A3Writer: Gunports in Space
Abraham (11) Aphrodite (3) Apocalypse (6) Apollo (4) Artemis (5) Athena (3) Bard (1) Ben Slater (13) Bible (33) Celtic (2) Character File (2) Chinese (1) Christian (1) Conferences (29) creation myths (15) Criminalelement (11) Dark Winds (22) Demeter (10) Don Iverson (4) Eden (5) Enchanter (16) essay (9) F3 (336) Fairy Tales (14) Family (2) Flood Myth (8) Flynn (62) Greek (37) Guest (1) Hades (10) Hindu (2) History Prof (20) Holiday (12) Holiday Myths (6) Incan (1) Iranian (2) Japanese (1) Job (21) Knowledge Myths (3) Library (8) Life (121) Love Gods (4) M3 (129) map (13) Matt Allen (98) Metamyth (5) Misc Flash (36) monthly chart (21) Movies (6) Myth Law (2) Myth Media (4) NaNoWriMo (20) Noah (5) noir (9) Norse (10) Odyssey (1) Persephone (13) Persian (1) Poseidon (1) Prometheus (5) publishing (24) ramble (111) Review (1) Sam Faraday (22) Sci Fi (15) science (1) Serial (15) short story (14) Spotlight (8) Storm Riders (45) Teaching (136) Tech (18) Transformation (5) Travel (27) TV (10) TV Myth (1) Underworld (6) Vacation (15) vampires (18) W3 (11) Writing (166) Writing Tools (15) Zeus (7)

Wednesday, November 9, 2016

Gunports in Space

            So I was watching Babylon 5 again (I’m still saddened by the loss of Jerry Doyle), when I noticed an interesting line “Their gunports are open.” I can’t remember which alien craft they were referring to, most likely Centauri, but the idea is fascinating. Gunports are for a specific purpose on ships at sea. The doors are necessary to keep the ship watertight. Since gun decks are below the main deck of the ship, they are naturally closer to the waterline. Sometimes there are two gundecks, which would allow for a lot of water to get into the ship, presenting a danger of sinking, or at least slowing the ship greatly due to the increased weight.
            The ports also keep water out of the guns themselves, which would be a bad thing as, one, the cannons are iron, and two, they rely on combustion within to propel a cannonball. A pocket of water inside the canon would flash to steam, which might cause the cannon to explode as it expands, though more likely, the cannon wouldn’t fire because black powder doesn’t like to be wet.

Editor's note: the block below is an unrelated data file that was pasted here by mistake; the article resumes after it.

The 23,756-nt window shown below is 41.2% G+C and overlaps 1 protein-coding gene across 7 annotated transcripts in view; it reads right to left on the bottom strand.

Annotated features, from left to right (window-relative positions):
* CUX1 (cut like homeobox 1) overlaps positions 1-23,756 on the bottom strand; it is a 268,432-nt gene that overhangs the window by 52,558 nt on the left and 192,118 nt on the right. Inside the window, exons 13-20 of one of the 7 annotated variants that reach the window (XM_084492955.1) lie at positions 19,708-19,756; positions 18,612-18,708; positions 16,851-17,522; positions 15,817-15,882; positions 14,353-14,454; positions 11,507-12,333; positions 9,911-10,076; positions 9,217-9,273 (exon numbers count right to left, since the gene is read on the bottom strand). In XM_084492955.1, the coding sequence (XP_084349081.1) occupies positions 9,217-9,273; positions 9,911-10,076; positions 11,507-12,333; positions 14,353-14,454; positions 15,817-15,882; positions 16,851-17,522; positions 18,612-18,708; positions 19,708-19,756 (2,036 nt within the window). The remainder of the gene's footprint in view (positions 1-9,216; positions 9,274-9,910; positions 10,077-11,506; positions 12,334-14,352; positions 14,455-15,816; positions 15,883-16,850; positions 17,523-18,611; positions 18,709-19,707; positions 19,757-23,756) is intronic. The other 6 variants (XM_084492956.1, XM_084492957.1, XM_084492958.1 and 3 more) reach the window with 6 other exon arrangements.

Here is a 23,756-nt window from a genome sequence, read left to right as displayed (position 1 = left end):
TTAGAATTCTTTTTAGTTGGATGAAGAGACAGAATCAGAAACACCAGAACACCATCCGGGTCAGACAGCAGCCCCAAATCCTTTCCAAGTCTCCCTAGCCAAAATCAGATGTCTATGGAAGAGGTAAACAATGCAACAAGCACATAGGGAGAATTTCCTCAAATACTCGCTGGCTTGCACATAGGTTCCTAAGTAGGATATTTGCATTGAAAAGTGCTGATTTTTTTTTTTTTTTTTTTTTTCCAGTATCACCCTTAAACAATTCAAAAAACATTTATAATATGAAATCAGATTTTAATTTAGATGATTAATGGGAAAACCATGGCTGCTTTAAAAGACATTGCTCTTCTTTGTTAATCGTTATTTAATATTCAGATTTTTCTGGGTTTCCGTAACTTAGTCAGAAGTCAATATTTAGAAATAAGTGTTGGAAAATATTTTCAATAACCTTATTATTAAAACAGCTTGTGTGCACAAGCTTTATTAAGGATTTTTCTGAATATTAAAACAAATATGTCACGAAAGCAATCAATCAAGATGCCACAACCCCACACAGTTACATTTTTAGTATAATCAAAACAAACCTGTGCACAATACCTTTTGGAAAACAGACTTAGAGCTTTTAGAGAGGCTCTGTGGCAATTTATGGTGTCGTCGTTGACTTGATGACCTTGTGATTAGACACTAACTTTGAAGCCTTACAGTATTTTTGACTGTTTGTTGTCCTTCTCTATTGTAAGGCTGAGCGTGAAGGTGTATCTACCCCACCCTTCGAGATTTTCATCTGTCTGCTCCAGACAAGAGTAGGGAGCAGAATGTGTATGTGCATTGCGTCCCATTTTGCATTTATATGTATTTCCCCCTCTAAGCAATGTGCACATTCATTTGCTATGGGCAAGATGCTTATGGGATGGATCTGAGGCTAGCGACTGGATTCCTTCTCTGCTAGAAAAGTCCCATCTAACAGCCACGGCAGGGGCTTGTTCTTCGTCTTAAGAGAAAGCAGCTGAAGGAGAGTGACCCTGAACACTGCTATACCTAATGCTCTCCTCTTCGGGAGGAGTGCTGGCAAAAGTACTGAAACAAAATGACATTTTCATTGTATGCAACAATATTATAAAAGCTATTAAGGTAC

Neither of these conditions apply in space, so I thought it was a silly idea to be included. After all, there’s no danger of water getting into a ship in space, and most weapons in space would use an internal airlock system if it used munitions. Energy weapons would be free of such restrictions, though, and could just be out all the time.
            But then I started thinking about it a little more. In my own sci fi book series, my main character’s ship has retractable turrets. This is not for surprise purposes, but to make the ship more stellardynamic—it’s a word in my book—keeping the ship’s speed up. But another consideration is that of cosmic dust. Even small atoms pack quite a wallop at speed, and we are talking about astronomical speeds and distances here, so perhaps gunports would be necessary to protect the weapons from these atoms. Not only that, there’s radiation to consider. While atoms may be rare, radiation is everywhere. High energy gamma rays probably would not react well to sensitive hardware such as might be found in a particle cannon or other direct energy weapon.
            Even within our own solar system, there is plenty of radiation and magnetic fields to screw with systems on space stations and probes. The ISS crew must take refuge in special compartments during solar flares, and the Juno probe had to have a special vault to preserve its electronics from Jupiter’s intense magnetic fields.
            So maybe gunports in space are not a bad idea. Maybe this was a detail that J. Michael Stracynzski put a lot of thought into before adding it to the show.
            Or it might have just sounded cool.
            Either way, they at least deserve consideration in a space opera setting.



No comments: